Evaluating which generative AI tools are right for your company isn’t easy. To help with that process, Trust Insights’s CEO and co-founder Katie Robbert, and co-founder/Chief Data Scientist Christopher Penn, have created a two-by-two matrix for executives, which they outlined in a recent video.

“Every job will be impacted in some way by large language models and generative AI,” said Penn. “The challenge is for executives, decision-makers and leaders to figure out the use cases and categories, and map them to their organization.”

Why we care. Organizations are at different stages of digital maturity and use AI for different functions. The two-by-two matrix helps marketing leaders determine how generative AI tools work in their company’s processes, and whether the tools optimize existing functions or introduce entirely new processes in the organization. Knowing this, decision-makers can prioritize which tools to add and how to implement them.

2×2 matrix. The two-by-two matrix helps organizations reach a decision by measuring two factors against each other. It allows organizations to compare tools that optimize against tools that innovate.

GenAI two-by-two matrix. Image: Trust Insights.

“We’re focusing on if this use case will optimize what we do — make it faster, more efficient, make the processes more automated and repeatable — versus innovation, which tends to be a new spin on something we’re already doing or something we’ve never done before,” said Robbert.

“Is it making something that exists already better, which is optimization, or is it bringing something new to the table?” asked Penn.

Their two-by-two matrix also separates tools used internally versus public-facing processes.

GenAI use cases. These use cases depend on how you will use the tools. Different organizations may place the same tools in different areas of the matrix because they are using them for different processes. A content tool might be innovative (entirely new) for an organization that doesn’t regularly produce blog posts or other content. However, for an organization that regularly produces content, a new genAI tool optimizes the existing process.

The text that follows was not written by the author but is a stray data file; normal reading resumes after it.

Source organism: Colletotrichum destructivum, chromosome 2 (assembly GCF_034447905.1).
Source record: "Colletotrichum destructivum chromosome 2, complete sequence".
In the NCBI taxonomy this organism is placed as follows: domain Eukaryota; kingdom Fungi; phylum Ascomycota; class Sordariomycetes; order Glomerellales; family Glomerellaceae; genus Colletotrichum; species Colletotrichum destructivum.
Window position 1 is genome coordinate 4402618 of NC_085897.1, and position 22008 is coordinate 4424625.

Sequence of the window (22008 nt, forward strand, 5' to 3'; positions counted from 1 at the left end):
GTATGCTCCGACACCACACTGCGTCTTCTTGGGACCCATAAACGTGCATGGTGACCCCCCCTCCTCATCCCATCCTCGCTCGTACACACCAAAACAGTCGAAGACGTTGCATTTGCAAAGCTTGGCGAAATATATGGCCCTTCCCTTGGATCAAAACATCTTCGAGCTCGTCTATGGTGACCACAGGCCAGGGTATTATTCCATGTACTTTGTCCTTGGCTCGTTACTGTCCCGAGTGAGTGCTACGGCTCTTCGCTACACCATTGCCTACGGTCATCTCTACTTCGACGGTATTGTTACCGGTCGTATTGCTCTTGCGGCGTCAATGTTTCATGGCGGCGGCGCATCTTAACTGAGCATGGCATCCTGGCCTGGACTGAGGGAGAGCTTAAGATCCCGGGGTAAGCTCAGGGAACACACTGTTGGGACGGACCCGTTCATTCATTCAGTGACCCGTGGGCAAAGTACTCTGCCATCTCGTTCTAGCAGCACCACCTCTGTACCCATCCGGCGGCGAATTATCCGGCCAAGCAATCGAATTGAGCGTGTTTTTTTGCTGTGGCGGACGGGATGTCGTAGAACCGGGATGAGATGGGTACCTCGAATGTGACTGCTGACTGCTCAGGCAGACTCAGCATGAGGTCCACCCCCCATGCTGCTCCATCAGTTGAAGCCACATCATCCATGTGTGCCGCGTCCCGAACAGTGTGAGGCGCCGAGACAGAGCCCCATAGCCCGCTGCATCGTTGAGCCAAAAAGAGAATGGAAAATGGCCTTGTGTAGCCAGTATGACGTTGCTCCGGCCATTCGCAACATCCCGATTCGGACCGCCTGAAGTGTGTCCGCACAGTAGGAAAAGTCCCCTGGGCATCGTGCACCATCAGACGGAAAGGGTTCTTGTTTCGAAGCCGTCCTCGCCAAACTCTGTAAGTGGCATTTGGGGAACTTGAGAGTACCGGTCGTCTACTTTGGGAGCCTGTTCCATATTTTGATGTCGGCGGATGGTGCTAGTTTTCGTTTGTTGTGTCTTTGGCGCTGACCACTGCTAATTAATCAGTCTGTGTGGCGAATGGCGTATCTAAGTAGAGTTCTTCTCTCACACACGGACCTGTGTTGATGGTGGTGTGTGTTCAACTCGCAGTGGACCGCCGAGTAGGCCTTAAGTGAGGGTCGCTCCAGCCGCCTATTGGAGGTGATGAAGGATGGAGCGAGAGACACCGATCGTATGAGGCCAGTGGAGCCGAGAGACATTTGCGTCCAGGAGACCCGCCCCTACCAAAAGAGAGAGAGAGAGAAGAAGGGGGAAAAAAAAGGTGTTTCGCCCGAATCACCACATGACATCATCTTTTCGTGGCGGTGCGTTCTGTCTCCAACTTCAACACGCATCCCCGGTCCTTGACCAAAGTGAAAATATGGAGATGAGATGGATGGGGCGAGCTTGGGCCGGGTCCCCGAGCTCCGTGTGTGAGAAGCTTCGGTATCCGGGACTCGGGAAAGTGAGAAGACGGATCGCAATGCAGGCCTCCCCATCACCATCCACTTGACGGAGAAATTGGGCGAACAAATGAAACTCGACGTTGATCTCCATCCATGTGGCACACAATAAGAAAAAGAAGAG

Use cases plotted on the two-by-two matrix. Image: Trust Insights.

Here are some examples of generative AI use cases and where they might fall on the matrix:

  • Chatbot for policies: An insurance company might use a chatbot to help explain policies to customers, adding some automation to customer service.
  • Content writing: Affects the way content gets produced by internal teams, but is also public-facing because customers read it.
  • Data cleansing: Optimizing a process that limits the rest of an org’s data-driven functions data cleansing is done manually.
  • Report generation: Summarizing insights from data analysis in reports.

Once these cases are graphed on the matrix, organizations can identify the ones that will address urgent needs.

Use case categories. To help identify potential use cases for your organization, here is a list of six main generative AI categories.

GenAI use case categories. Image: Trust Insights.
  • Generation: Creating text and images for blog posts, emails and other digital media.
  • Extraction: Getting data out of a document or other data source without having a human read over it line-by-line.
  • Summarization: Taking a large document or transcript and as the AI to summarize for key points.
  • Rewriting: Taking an existing document or other piece of content and asking genAI to take the information and reframe it in another style, for another purpose.
  • Classification: Identifying blocks of text and classifying them.
  • Answering questions: Ask the AI about a document it has ingested. For instance, does a legal contract favor one party over another?

Each category includes multiple tools. Knowing the categories will help decision-makers identify what use cases their org can benefit from, and where to start in their search for adopting a new tool.

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